A good online-to-offline shopping experience can be compelling. How many Starbucks customers use the company’s app to get perks, order and pay for their beverages? Who isn’t signed up for loyalty programs from their favorite restaurants, hotel chains or retailers? The amount and sensitivity of data consumers share with their favorite retailers is very appealing to hackers and fraudsters. The news of major security hacks and customer data leaks are as frequent as scary. Consumers’ privacy is compromised, and retailers’ reputation is at risk.

As providers of CyberLink FaceMe, one of the world’s top facial recognition solutions, we are in contact with a growing number of retailers and technology providers. FaceMe can create a highly personalized online-to-offline shopping experience, for example, by recognizing opted-in VIPs the moment they set foot in a store. At the same time, facial recognition is one of the safest and most affordable means of authentication, ensuring a customer’s data and use of that data is safe, be it online or when visiting a store. We expect interest in facial recognition technology will exponentially increase in the coming year.

Randy Pargman
Former FBI Senior Computer Scientist; Senior Director of Counterintelligence
Binary Defense

Retailers will increasingly have to contend with more organized, professional and advanced cybercrime groups that may also exist within a larger criminal hierarchy. This will make a variety of attacks more difficult for them to detect or remediate in time before the hackers are able to cause significant financial damage.

Of particular concern are the ongoing attacks on point-of-sale systems, which continue to evolve. Cybercrime groups like FIN 6, 7 and 8 set the standard for these types of attacks and indicate the overall direction this kind of organized activity is heading toward. The growing sophistication of these groups, and their increasing collaboration with one another, is a game-changer for retailers as it drastically increases the likelihood of a severe breach and the financial damage that could result.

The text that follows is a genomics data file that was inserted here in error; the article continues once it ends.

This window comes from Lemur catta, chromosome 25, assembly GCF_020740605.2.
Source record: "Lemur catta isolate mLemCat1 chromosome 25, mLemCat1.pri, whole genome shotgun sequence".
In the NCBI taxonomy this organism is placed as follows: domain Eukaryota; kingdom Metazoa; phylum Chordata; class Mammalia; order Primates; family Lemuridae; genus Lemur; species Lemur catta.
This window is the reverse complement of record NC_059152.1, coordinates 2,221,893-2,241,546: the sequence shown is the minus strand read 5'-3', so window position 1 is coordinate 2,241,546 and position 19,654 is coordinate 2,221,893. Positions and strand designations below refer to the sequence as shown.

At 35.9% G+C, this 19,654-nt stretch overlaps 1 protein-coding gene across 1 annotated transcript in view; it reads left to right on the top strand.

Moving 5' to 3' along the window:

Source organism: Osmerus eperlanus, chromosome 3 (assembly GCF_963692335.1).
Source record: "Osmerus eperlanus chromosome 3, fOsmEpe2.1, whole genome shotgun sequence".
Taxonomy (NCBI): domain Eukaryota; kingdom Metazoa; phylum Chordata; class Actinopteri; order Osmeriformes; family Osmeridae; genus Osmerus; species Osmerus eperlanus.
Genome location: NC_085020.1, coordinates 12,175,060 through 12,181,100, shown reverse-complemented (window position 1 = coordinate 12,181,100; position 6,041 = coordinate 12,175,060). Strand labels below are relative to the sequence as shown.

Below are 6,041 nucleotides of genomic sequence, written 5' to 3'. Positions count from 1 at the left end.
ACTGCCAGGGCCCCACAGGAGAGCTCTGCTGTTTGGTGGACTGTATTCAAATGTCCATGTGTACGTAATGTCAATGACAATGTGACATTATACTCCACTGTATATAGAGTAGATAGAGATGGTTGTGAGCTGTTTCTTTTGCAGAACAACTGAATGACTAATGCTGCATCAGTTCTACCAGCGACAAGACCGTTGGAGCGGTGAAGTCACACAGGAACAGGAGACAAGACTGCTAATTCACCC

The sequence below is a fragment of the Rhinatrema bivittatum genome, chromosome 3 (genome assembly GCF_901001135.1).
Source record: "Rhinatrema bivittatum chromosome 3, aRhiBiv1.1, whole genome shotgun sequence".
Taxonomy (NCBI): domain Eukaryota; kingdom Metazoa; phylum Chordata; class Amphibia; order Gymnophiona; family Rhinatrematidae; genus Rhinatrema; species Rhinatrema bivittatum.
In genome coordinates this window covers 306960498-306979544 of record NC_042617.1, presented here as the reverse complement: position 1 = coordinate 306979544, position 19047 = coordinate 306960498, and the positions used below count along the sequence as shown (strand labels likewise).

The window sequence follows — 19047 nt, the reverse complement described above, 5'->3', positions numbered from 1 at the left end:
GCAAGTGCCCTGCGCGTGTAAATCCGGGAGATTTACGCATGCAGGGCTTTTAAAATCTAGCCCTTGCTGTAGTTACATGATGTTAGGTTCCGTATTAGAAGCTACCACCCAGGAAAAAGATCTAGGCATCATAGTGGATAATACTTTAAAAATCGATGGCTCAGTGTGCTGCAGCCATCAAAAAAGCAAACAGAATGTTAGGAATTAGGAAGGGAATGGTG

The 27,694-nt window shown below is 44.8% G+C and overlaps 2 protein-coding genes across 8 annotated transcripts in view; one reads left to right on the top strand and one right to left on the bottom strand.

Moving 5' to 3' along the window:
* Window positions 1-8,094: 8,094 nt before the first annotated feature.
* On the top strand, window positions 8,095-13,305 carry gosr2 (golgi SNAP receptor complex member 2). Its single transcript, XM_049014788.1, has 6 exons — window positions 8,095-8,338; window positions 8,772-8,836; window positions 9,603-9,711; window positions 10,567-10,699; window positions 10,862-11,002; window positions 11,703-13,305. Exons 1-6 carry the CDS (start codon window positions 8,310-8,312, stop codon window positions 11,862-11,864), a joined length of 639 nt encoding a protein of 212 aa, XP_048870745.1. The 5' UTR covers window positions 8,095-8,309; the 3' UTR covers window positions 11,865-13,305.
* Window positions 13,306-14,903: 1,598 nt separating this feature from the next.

Of particular concern are the ongoing attacks on point-of-sale systems, which continue to evolve.

From a practical standpoint, retailers need to realize they will face an increasing number of insidious attacks on their POS that they will have a much harder time detecting. They will also face new challenges during the incident response period, since these groups are likely to drop multiple “implants,” some of which will be backups in case the initial ones are discovered by the remediation team. These groups can be stopped, but it requires a more diligent effort on behalf of the industry, with a stronger emphasis on good threat hunting.